Maybe it’s misplaced on my part to make the Nintendo people the possible scapegoats of a disaster that can also be blamed in part on the inefficiency of U.S. intelligence and airport security personnel — though I also have to confess that I already find the subsequent increased precautions inconsistent, arbitrary, and more than a little hysterical. Should I complain about the fact that when I took the bus back to Chicago from Toronto — passing through U.S. customs around midnight, only three days after the 11th — none of my bags was checked, including my hand luggage? Not really, because if anything at all was clarified by the terrorist attacks, this is that many of such precautions are ultimately little more than window dressing. If security guards are now bent on looking for plastic knives and box cutters, what can they do if future airborne terrorists don’t carry weapons at all but decide to use karate? And what if they decide to direct their terrorist acts away from air travel and into other pockets of American life?

These are terrible realities to contemplate. But most people just about everywhere else in the world have had to contemplate them long before this incident, and it’s high time we recognize we’re part of that same world. That’s why I’m hoping that the coalitions with other countries the U.S. government is calling for and requires in its anti-terrorism crusade might serve as both a reality check and some form of restraint on the xenophobic impulse to commit absent-minded mayhem that currently fuels most American fantasies of “retaliation”. I’m not saying Americans are in any sense alone in practicing callousness and brutality, though it’s possibly the illusion that they’re alone that’s gotten them into the majority of their messes. It’s the ultimate paradox for a country that owes so much of its genius and energy to its synthesis of other countries — to its fertile mixes of cultures, ethnicities, genders, and desires — that it often pretends to behave collectively like some ornery Marlboro Man roughing it alone. That’s a lie we have to get over, and if we can manage it somehow — it will obviously take some time — this tragedy might show us the way out, joining our fate with that of the remainder of the planet. (One rule-of-thumb indication of when that lie is being reiterated: whenever the events of the 11th are called the worst act of terrorism ever to have occurred in “America,” rather than the world — a distinction that becomes meaningful only because “America” in this case is taken to mean “the world”.)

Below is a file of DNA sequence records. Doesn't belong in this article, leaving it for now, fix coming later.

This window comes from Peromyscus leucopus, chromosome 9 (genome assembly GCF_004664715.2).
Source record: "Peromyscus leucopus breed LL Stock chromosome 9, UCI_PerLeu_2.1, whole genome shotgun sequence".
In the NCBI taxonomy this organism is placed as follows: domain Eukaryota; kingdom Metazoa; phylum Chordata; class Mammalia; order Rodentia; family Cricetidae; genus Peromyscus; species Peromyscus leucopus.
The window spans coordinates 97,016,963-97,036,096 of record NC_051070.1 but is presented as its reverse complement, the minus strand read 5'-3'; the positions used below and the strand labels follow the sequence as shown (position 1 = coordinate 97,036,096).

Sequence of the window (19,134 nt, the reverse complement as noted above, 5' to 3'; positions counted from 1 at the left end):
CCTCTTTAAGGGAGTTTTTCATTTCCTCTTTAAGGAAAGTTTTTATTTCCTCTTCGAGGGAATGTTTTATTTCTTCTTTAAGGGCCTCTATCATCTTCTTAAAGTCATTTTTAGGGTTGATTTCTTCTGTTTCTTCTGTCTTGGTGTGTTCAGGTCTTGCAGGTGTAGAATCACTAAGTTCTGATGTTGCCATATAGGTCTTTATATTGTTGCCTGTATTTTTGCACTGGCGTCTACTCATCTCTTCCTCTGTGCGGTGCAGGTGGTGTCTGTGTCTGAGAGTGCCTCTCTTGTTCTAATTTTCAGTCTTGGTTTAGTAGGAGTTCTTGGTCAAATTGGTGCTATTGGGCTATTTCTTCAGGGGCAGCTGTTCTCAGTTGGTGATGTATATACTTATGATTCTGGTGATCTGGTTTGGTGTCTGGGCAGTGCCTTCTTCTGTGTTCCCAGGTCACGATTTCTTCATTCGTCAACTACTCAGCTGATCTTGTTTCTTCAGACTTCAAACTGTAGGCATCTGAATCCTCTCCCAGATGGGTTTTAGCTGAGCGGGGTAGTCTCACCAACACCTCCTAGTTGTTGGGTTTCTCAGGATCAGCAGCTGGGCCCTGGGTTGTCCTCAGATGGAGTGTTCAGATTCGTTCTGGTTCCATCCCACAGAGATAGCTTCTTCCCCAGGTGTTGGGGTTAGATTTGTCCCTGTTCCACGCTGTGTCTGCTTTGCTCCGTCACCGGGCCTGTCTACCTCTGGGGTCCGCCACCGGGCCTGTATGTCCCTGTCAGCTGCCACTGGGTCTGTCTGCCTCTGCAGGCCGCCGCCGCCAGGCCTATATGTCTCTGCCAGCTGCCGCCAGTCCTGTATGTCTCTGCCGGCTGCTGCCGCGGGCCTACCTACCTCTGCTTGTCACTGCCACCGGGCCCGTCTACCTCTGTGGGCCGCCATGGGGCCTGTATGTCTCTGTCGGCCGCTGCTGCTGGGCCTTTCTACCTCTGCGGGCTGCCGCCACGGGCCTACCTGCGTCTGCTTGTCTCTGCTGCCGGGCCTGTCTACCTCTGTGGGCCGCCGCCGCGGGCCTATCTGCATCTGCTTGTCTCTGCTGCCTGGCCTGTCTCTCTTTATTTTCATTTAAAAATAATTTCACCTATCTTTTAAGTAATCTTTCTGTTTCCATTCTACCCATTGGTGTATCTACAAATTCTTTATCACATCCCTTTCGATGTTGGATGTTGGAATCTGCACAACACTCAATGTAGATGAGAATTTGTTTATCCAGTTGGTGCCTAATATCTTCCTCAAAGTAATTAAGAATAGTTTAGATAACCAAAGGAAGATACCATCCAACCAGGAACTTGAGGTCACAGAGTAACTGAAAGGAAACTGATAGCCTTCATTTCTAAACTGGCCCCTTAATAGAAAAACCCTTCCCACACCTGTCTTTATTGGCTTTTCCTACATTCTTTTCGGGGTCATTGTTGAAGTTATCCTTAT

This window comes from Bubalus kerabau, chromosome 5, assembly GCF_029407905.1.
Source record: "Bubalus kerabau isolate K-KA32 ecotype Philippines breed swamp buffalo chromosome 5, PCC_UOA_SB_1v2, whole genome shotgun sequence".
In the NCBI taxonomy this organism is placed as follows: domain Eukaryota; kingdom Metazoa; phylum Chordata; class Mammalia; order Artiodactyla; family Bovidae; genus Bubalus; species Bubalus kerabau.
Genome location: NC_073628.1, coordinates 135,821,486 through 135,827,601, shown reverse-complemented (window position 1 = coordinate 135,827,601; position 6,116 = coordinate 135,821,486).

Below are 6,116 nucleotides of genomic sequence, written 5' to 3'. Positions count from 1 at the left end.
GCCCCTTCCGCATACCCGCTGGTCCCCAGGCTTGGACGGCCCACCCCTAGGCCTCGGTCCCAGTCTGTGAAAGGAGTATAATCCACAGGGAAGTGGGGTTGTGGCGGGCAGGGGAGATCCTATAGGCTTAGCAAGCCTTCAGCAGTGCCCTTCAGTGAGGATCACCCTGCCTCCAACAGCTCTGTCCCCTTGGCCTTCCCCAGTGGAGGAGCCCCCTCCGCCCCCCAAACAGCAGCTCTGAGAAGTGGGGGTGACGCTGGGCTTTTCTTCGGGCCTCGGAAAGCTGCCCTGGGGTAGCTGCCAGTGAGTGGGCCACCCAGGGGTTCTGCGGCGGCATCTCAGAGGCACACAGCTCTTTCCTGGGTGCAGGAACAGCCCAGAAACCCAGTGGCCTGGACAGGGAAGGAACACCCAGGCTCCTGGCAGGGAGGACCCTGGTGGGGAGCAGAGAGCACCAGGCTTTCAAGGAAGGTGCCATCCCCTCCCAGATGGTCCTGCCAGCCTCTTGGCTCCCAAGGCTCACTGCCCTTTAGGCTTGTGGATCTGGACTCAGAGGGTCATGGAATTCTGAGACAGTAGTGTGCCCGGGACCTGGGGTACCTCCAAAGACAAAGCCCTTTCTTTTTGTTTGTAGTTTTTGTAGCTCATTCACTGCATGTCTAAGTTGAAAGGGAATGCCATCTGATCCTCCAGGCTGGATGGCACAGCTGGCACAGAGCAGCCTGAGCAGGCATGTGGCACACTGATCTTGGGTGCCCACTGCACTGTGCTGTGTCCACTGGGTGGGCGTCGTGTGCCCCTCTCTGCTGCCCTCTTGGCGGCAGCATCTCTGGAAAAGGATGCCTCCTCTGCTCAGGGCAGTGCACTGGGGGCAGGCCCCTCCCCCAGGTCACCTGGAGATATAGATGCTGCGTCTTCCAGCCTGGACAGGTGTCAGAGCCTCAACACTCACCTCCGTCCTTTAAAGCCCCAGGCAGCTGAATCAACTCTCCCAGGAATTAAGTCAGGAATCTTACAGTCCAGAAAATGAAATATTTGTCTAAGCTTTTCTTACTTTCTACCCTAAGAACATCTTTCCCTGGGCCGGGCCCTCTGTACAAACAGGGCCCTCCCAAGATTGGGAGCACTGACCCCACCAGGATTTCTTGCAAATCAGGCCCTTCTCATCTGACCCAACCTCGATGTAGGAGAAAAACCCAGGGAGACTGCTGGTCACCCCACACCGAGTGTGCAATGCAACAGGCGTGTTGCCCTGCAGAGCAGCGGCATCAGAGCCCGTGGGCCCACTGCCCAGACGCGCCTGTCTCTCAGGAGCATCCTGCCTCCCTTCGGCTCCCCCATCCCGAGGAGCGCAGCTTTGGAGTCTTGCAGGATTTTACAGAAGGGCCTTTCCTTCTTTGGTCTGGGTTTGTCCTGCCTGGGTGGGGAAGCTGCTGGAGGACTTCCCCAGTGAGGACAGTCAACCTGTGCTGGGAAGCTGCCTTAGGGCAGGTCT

The day the towers fell and we suddenly got a taste of our own bitter medicine, my memory went back to one night during my junior high days in Florence, Alabama, at some point in the mid-50s, when a school called Burrell Slater burned to the ground. This was back in the Jim Crow days when there were still things called colored schools and white schools in Alabama. Burrell Slater was the main colored school in town, located on a hill in one part of Court Street, the main drag. Nobody seemed to know who or what caused the fire — I still don’t know — but just about everyone I knew, including my friends at the white school, turned up to watch Burrell Slater burn while the fire trucks tried to extinguish the blaze. One of my best friends at the time, whose name was Lannes, was furious because he was convinced that those Nigras musta started the fire themselves. Why? So they could turn up at our school the following day and ask to be admitted.

This, of course, was sheer fantasy on Lannes’s part. The fire was after the 1954 Supreme Court decision calling for the racial integration of American schools, but it was also before the Montgomery bus boycott launched the civil rights movement. Lannes didn’t have a clue about the kids who went to Burrell Slater because he didn’t know any of them, leaving him free to imagine anything and everything about them. He was just like most of us, including George Bush, when it comes to fathoming those cursed A-rabs — most of whom we should be listening to rather than threatening. Maybe if we live long enough, we might all learn something from one another. Maybe we’ll have to. But until we stop compulsively rattling our sabers, I wouldn’t count on it.

This entry was posted in Notes. Bookmark the permalink.